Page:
Communication During Deployment: 3 Long Distance Relationship Tips

by Heather on September 18, 2013

communication during deployment

Communication During Deployment: 3 Long Distance Relationship Tips

Have good communication with someone who lives in your house can be extremely challenging. Being on the same page with someone who is living on the other side of the world can be a nightmare of frustration.

When your relationship is strained, giving the benefit of the doubt, having patience, and communicating your commitment can go a long way toward easing the frustration.

1- Give Your Man The Benefit Of The Doubt

This first one is a simple one: The least we can do to help things get back on track is to make the assumption that he did not mean to offend or hurt us.

It is so easy to miscommunicate during a deployment. Your foundation is the love you have for each other. We all blow it, but most of the time it’s not anything intentional. It’s just a miscommunication.

Assume that’s all it is, and you’re off to a good start.

2- Have Patience And Don’t Make Any Rash Decisions

Communication during deployment takes a ton of patience. You can’t make rash decisions. It means you may not get resolution right away, and then you have to sit with that icky feeling in the pit of your stomach all day. Or all week.

Adam and I dated long distance from Portland, OR to San Diego before we got married. His ship, the USS Ronald Reagan, deployed and toured the Western Pacific. During that deployment, trying to talk on the phone often turned into the most frustrating, heart-wrenching, time of the day.

One particular day, the ship phone line connection was unusually bad. We were having an issue in our relationship, and we were trying to talk it through.

Dial. Ring. Long beep. Hang up. Dial. Ring. “hello?” Talk for 30 seconds. Get disconnected. Dial. Ring. “Hello?” Another 30 seconds before getting disconnected….

This went on for about 20 minutes during one of the most intense conversations we’d had (of course). We tried to pick up the conversation every time it reconnected. I was trying to explain why I was upset and ask some questions, but we weren’t getting anywhere.

Every time the line dropped, I got more upset and frustrated. I felt like giving up on the phone call and maybe even the relationship.

Finally, he said, “If we get disconnected again, send me an email.”

This was good advice. It also turned out to be agonizing for him. He thought he could sit at his desk and wait a few minutes for an email to pop up… But I spent an hour crafting my email late into the night, pouring out my heart while crying (or with steam coming out my ears, I can’t remember).

The poor guy had to wait an hour for my message.  He read it, moaning, “NO, that’s not what I meant at ALL!”

Then, due to the time difference, I had gone to bed right after sending it. Once he wrote me back explaining everything, he had to wait all day (his time) for me to sleep, wake up, read and respond to his email.

Ugh. That was no fun.

But if you can have patience and let time have its course, you CAN get on the same page. You CAN resolve many issues of communication during deployment, and you CAN get back to feeling immense love towards your significant other rather than anger and frustration. It just may take some time, so don’t give up.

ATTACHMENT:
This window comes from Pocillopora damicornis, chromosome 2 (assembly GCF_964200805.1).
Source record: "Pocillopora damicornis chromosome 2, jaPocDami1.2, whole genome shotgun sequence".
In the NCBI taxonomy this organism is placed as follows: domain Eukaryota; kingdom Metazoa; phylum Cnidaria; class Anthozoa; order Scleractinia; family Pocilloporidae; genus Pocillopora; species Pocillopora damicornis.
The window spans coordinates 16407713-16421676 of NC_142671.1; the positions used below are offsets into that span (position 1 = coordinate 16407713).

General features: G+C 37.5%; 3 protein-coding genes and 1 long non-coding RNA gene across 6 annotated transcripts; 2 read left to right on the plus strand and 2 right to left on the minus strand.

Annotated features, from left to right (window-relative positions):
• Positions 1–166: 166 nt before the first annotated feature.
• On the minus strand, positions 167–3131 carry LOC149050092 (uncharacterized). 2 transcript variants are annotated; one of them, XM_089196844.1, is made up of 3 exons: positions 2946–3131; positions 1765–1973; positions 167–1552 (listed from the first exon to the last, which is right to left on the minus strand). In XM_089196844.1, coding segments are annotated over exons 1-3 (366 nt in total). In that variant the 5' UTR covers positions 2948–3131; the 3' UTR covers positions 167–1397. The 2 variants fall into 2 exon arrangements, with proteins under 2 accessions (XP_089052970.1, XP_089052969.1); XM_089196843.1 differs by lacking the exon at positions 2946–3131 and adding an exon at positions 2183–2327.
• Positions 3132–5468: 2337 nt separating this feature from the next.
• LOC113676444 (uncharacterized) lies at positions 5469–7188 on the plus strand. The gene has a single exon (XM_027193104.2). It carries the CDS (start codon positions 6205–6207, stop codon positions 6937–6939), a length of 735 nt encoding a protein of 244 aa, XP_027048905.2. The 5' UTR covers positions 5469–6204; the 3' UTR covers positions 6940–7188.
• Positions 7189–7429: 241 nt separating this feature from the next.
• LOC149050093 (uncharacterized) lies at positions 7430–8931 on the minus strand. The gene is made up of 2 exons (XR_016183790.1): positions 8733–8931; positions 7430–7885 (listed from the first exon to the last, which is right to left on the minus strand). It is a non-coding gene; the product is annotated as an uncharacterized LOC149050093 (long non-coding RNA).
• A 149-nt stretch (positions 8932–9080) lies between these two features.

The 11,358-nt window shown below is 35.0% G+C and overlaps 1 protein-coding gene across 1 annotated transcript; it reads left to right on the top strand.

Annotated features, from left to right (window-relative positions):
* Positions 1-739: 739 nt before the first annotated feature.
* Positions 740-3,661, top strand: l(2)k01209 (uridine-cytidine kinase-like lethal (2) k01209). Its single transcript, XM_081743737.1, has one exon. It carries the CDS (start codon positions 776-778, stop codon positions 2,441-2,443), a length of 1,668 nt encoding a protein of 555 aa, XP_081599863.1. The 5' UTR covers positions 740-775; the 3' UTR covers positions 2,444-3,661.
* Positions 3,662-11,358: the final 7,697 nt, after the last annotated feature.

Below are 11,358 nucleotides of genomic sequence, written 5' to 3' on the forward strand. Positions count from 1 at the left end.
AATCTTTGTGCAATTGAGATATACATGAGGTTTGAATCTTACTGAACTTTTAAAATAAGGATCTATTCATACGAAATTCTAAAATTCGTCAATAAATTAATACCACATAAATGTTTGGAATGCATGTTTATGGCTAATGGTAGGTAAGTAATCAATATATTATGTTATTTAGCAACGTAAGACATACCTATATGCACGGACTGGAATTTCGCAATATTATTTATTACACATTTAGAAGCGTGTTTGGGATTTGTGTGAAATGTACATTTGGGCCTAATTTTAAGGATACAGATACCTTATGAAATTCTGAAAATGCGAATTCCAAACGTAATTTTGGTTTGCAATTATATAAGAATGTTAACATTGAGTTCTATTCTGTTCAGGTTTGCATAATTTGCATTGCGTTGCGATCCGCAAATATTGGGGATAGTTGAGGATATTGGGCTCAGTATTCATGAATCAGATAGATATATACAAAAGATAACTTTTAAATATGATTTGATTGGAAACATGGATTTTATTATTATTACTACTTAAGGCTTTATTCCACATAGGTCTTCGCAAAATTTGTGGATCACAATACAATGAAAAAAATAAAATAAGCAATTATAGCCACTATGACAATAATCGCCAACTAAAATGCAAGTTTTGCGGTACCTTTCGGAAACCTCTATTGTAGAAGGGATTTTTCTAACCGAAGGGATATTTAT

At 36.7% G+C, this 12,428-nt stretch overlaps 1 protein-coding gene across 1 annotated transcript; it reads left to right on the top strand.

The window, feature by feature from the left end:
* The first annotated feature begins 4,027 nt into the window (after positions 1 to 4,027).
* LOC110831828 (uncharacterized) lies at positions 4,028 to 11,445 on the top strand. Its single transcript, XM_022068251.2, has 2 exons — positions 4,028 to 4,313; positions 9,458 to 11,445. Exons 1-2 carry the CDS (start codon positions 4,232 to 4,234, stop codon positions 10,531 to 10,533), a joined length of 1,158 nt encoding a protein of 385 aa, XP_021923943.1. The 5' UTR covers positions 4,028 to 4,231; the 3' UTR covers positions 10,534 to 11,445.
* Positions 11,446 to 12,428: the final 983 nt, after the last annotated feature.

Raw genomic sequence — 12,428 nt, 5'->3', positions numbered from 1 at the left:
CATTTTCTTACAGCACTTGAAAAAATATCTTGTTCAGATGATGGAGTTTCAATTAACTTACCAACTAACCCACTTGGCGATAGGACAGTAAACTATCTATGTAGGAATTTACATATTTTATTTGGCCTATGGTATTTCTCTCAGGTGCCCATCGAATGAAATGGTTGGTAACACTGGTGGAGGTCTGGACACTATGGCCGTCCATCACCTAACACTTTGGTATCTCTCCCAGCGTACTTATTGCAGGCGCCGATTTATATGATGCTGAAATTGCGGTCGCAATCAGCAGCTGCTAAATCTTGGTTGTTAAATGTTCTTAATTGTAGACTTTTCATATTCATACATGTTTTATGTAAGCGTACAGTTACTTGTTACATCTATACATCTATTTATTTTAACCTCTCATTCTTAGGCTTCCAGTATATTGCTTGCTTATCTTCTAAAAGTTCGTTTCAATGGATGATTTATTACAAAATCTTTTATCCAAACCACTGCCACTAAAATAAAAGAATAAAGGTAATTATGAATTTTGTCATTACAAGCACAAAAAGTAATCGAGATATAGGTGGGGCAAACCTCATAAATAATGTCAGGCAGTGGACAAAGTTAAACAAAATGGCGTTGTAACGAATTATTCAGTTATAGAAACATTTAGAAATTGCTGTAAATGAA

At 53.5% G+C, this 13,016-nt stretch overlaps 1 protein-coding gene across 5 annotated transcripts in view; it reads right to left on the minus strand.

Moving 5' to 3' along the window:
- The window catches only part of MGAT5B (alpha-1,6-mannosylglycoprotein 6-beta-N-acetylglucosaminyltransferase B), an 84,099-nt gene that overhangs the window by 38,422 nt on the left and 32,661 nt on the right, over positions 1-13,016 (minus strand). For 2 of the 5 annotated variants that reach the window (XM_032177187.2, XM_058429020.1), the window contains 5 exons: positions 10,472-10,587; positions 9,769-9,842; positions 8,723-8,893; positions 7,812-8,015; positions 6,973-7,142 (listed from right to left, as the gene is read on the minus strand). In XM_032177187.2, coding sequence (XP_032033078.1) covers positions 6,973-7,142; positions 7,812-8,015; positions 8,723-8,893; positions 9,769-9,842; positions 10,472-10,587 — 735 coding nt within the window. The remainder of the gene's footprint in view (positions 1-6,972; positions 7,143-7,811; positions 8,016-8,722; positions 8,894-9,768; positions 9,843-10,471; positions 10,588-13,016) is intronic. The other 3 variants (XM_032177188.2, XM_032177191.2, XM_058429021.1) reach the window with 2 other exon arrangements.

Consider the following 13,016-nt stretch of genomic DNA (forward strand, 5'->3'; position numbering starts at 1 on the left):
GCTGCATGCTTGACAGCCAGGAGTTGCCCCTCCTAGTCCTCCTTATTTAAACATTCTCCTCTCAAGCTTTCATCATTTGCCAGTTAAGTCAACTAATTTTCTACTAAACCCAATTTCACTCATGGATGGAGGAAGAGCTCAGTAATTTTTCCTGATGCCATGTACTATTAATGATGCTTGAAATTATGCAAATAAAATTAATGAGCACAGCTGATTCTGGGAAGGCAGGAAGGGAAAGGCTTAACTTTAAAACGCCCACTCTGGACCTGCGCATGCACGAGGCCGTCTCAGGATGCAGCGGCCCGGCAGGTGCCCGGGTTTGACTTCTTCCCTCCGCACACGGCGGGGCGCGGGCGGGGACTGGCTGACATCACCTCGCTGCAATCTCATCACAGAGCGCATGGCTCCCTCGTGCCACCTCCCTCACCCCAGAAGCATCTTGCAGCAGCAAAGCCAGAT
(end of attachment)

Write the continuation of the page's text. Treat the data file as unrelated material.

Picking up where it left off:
3- Share Your Commitment To And Need For Your Spouse

It’s a very vulnerable place to be out on a ship or on a base in the middle of the desert without any way to help out back home. We military spouses are so strong, we can do so much on our own. And yet our men long to feel needed by us.

I like to tell Adam all the things I’ve done around the house such as fix the screen, working in the yard, killing spiders (ewww!). He’s proud of me for being independent. But I always try to let him know that, for example, “When you’re back, you get to kill all the spiders again!”

And he gets to figure out the car battery and the rest of the things I’d rather not deal with but have to sometimes. (The one job he really does not want back is trash duty lol.)

Even deeper than that, you can give your man a huge sense of security by letting him know you’re committed to him. Even when things are tough, telling him, “Babe I’m yours forever,” will go a long way. An email or text that says how proud you are of him and how much you miss him will give him strength to face the day.

Those messages will also fill him up and help him to have more energy to communicate with you. And we all know that we women NEED our man to talk with us. =)

Keep At It

Communication during deployment is very difficult and it takes a lot of practice to be good at it. Don’t give up. Your effort is worth it because your relationship with your loved one is worth it. For more ideas for growing as a couple, check out these 5 deployment relationship tips.

XOXO,
Heather

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{ 2 comments… read them below or add one }

1 Mia June 13, 2015 at 11:45 am

This is a great post! It is very much on point. Currently, I needed to read this since my husband is deployed at the moment. 🙂

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2 Heather July 24, 2015 at 11:24 pm

Thanks so much! I replied to this earlier but i just noticed my computer was sending my comments to spam and deleting them. Ah! Thank so much for reading. I hope deployment is going well and ending soon! =)

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